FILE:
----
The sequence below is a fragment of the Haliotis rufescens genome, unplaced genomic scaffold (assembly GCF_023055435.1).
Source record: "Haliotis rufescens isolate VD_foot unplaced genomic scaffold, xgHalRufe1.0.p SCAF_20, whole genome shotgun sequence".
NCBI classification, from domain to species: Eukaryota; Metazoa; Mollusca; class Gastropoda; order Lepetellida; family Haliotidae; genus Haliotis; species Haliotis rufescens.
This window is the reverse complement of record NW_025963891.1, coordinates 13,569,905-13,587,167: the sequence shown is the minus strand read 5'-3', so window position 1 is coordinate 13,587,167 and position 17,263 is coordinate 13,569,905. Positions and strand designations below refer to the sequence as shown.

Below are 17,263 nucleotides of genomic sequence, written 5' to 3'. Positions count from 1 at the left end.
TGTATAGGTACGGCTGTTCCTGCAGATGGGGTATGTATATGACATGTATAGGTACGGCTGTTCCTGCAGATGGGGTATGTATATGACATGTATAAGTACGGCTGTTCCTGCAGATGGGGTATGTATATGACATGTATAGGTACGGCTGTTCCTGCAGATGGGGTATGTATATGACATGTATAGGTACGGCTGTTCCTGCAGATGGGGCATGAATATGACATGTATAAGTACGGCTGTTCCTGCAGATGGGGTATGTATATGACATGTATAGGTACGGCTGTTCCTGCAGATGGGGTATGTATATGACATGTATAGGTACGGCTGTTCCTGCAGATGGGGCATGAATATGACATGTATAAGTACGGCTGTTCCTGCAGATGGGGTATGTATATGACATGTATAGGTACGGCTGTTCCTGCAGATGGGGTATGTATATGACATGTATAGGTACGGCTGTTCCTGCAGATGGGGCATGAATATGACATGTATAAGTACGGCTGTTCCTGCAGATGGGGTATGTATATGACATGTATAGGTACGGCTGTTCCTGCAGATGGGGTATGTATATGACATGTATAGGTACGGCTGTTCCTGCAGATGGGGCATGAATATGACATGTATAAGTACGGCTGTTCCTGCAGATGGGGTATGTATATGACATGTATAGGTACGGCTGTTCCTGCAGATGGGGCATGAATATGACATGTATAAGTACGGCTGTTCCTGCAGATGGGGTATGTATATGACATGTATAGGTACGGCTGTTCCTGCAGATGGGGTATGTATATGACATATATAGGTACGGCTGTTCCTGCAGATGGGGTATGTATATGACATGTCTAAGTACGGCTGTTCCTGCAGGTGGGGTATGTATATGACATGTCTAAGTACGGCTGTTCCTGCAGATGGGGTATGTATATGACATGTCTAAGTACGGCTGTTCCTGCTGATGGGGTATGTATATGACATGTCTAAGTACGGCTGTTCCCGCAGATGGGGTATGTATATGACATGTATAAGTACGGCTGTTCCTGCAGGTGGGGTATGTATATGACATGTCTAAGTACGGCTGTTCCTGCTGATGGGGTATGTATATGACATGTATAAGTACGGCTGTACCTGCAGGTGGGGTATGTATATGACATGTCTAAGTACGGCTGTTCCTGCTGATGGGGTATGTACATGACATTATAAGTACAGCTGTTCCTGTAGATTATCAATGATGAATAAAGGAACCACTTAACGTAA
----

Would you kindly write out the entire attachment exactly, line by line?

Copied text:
The sequence below is a fragment of the Haliotis rufescens genome, unplaced genomic scaffold (assembly GCF_023055435.1).
Source record: "Haliotis rufescens isolate VD_foot unplaced genomic scaffold, xgHalRufe1.0.p SCAF_20, whole genome shotgun sequence".
NCBI classification, from domain to species: Eukaryota; Metazoa; Mollusca; class Gastropoda; order Lepetellida; family Haliotidae; genus Haliotis; species Haliotis rufescens.
This window is the reverse complement of record NW_025963891.1, coordinates 13,569,905-13,587,167: the sequence shown is the minus strand read 5'-3', so window position 1 is coordinate 13,587,167 and position 17,263 is coordinate 13,569,905. Positions and strand designations below refer to the sequence as shown.

Below are 17,263 nucleotides of genomic sequence, written 5' to 3'. Positions count from 1 at the left end.
TGTATAGGTACGGCTGTTCCTGCAGATGGGGTATGTATATGACATGTATAGGTACGGCTGTTCCTGCAGATGGGGTATGTATATGACATGTATAAGTACGGCTGTTCCTGCAGATGGGGTATGTATATGACATGTATAGGTACGGCTGTTCCTGCAGATGGGGTATGTATATGACATGTATAGGTACGGCTGTTCCTGCAGATGGGGCATGAATATGACATGTATAAGTACGGCTGTTCCTGCAGATGGGGTATGTATATGACATGTATAGGTACGGCTGTTCCTGCAGATGGGGTATGTATATGACATGTATAGGTACGGCTGTTCCTGCAGATGGGGCATGAATATGACATGTATAAGTACGGCTGTTCCTGCAGATGGGGTATGTATATGACATGTATAGGTACGGCTGTTCCTGCAGATGGGGTATGTATATGACATGTATAGGTACGGCTGTTCCTGCAGATGGGGCATGAATATGACATGTATAAGTACGGCTGTTCCTGCAGATGGGGTATGTATATGACATGTATAGGTACGGCTGTTCCTGCAGATGGGGTATGTATATGACATGTATAGGTACGGCTGTTCCTGCAGATGGGGCATGAATATGACATGTATAAGTACGGCTGTTCCTGCAGATGGGGTATGTATATGACATGTATAGGTACGGCTGTTCCTGCAGATGGGGCATGAATATGACATGTATAAGTACGGCTGTTCCTGCAGATGGGGTATGTATATGACATGTATAGGTACGGCTGTTCCTGCAGATGGGGTATGTATATGACATATATAGGTACGGCTGTTCCTGCAGATGGGGTATGTATATGACATGTCTAAGTACGGCTGTTCCTGCAGGTGGGGTATGTATATGACATGTCTAAGTACGGCTGTTCCTGCAGATGGGGTATGTATATGACATGTCTAAGTACGGCTGTTCCTGCTGATGGGGTATGTATATGACATGTCTAAGTACGGCTGTTCCCGCAGATGGGGTATGTATATGACATGTATAAGTACGGCTGTTCCTGCAGGTGGGGTATGTATATGACATGTCTAAGTACGGCTGTTCCTGCTGATGGGGTATGTATATGACATGTATAAGTACGGCTGTACCTGCAGGTGGGGTATGTATATGACATGTCTAAGTACGGCTGTTCCTGCTGATGGGGTATGTACATGACATTATAAGTACAGCTGTTCCTGTAGATTATCAATGATGAATAAAGGAACCACTTAACGTAA